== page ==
this day in crime history: may 2, 1946

On this day in 1946, an aborted escape attempt led to what became known as the Battle of Alcatraz. The incident began when convicted bank robber Bernard Coy attacked guard William Miller as he frisked inmate Marvin Hubbard in the prison’s C Block. Coy and Hubbard were able to overpower Miller. They then released inmates Joseph Cretzer and Clarence Carnes from their cells.

Coy climbed up to the block’s elevated gun gallery, which was unattended at the moment. He had previously noted a flaw in the bars protecting the gallery which allowed him to use a makeshift tool to widen the bars. Once he had done that, he managed to squeeze through the bars and into the gun gallery. When guard Bert Bunch returned to the gun gallery, Coy overpowered him and relieved him of his keys, rifle and pistol. He also availed himself of other items in the gun gallery, including clubs and gas grenades.

Coy lowered the keys and weapons to his accomplices, keeping the rifle for himself. He then moved to D Block where he forced a guard, at gunpoint, to open the door to the cell block. About a dozen inmates left D Block, which was used as a disciplinary block. Most returned to their cells. Two of the inmates, Sam Shockley and Miran Thompson, joined the would-be escapees.

The inmates’ plan was to get out of the prison, make their way to the dock using hostages as human shields, then use the prison launch to get to the mainland. The next hurdle they faced in their plan was unlocking the door to the outside. After multiple unsuccessful attempts with the wrong keys, they finally found the right one. Unfortunately for them, the lock was damaged from having the wrong keys shoved in it. They were unable to open the door.

While the inmates were fighting their losing battle with the lock, several other guards wandered onto C Block, unaware that inmates had seized control of that part of the prison. They were taken hostage and put in cells. The number of hostages eventually reached nine guards, who occupied two cells.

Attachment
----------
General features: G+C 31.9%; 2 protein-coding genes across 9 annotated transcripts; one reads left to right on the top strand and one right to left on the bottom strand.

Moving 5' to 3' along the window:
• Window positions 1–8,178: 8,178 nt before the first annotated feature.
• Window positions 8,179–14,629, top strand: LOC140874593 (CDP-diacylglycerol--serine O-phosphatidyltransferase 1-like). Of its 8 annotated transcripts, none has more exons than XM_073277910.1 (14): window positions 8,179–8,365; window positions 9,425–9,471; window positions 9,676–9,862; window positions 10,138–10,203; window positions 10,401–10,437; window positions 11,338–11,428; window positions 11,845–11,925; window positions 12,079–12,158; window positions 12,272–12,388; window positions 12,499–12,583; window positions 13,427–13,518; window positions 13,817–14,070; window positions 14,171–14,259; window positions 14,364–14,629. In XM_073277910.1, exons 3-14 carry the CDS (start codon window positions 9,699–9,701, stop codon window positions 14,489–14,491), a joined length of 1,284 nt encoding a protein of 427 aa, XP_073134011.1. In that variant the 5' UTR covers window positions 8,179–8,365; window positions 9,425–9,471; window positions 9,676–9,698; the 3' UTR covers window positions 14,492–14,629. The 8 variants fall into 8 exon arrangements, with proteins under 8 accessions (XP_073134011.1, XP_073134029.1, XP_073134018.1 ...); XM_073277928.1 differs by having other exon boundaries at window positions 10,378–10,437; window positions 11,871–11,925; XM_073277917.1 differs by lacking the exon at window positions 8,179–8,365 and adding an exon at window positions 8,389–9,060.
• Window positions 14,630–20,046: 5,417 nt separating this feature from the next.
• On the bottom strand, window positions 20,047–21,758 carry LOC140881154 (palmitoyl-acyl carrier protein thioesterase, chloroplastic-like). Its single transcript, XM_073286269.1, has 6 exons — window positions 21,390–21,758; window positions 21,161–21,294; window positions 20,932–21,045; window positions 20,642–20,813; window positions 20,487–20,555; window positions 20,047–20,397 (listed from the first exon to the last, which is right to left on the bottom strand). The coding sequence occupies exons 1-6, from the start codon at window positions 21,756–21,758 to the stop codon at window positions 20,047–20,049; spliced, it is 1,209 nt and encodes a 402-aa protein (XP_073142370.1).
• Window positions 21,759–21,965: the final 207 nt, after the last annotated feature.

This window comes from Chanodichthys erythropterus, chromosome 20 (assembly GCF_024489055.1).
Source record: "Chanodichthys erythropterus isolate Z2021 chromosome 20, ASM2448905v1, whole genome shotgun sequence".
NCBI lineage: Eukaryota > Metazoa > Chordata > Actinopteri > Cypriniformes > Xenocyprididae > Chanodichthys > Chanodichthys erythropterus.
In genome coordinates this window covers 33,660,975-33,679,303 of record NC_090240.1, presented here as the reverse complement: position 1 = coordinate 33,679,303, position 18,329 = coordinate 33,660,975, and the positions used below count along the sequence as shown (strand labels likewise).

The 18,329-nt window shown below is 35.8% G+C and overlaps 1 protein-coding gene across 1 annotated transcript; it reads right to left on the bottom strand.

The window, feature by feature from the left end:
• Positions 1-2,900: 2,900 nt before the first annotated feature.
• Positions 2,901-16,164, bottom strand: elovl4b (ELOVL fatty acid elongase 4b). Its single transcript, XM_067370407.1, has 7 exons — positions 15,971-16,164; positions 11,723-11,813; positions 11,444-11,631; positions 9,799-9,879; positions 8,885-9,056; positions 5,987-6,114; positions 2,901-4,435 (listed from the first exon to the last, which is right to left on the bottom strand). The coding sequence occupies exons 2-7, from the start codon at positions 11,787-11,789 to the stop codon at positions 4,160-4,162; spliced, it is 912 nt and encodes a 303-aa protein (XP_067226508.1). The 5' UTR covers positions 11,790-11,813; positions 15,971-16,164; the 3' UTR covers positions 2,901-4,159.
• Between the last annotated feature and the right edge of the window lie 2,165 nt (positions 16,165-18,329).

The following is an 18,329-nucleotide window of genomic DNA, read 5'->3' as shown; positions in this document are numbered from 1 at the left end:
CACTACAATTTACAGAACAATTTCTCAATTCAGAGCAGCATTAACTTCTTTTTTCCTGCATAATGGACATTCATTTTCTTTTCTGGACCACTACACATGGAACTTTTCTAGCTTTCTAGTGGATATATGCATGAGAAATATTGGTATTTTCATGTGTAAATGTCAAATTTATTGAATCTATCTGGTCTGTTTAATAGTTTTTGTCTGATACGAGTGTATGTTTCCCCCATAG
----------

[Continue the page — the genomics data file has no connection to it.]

Frustrated by the uncooperative lock, Cretzer opened fire on the hostage guards, wounding five. One, William Miller, later died from his wounds. Coy used the rifle to fire on guards in the prison towers. Thompson, Shockley, and Carnes elected to return to their cells. Coy, Hubbard, and Cretzer decided to stay and fight.

An assault by guards was met with gunfire. Officer Harold Stites was killed and four guards were wounded. Warden James Johnston called for help from the military. Two platoons of Marines were sent to help with the assault on C Block and to assist in guarding the other inmates.

That evening, a contingent of guards engaged in a rescue operation to free the hostages while armed guards exchanged gunfire with the three inmates. Once the hostages had been rescued, guards and Marines subjected C Block to a barrage of fire using, machine guns, grenades, and mortars.

Early the next afternoon, the inmates telephoned the warden in an attempt to negotiate a deal. There was no deal to be had, short of unconditional surrender, which was unacceptable to Coy and his accomplices.

The barrages continued through into night. The next morning, armed guards entered the cell house to find Coy, Hubbard, and Cretzer dead.

Inmates Thompson, Shockley, and Carnes were all convicted for their roles in the escape attempt and the death of two guards.  Thompson and Shockley were sentenced to death. Carnes received a life sentence, but was released in 1973.

Further reading:

Wikipedia – Battle of Alcatraz

Alcatraz History – Battle of Alcatraz

Advertisements

6 thoughts on “this day in crime history: may 2, 1946

  1. When I toured Alcatraz in 1977 or 78, the battle was one of the stories the tour guides told. They said that the locks were designed to freeze and become unopenable if the wrong keys were used in them, as a way to foil just this type of attempt. They also showed how the cells in the center row, facing in opposite directions, have a service alley about two feet wide between the back walls, containing the plumbing and wiring for the cells (if you can picture that). They stated that the armed inmates hid in the service alley, and the military stood at one end of the service alley and emptied BARs down the length of it.
    They knew how to quell a riot in those days.

    Like

Leave a Reply

Fill in your details below or click an icon to log in:

WordPress.com Logo

You are commenting using your WordPress.com account. Log Out / Change )

Twitter picture

You are commenting using your Twitter account. Log Out / Change )

Facebook photo

You are commenting using your Facebook account. Log Out / Change )

Google+ photo

You are commenting using your Google+ account. Log Out / Change )

Connecting to %s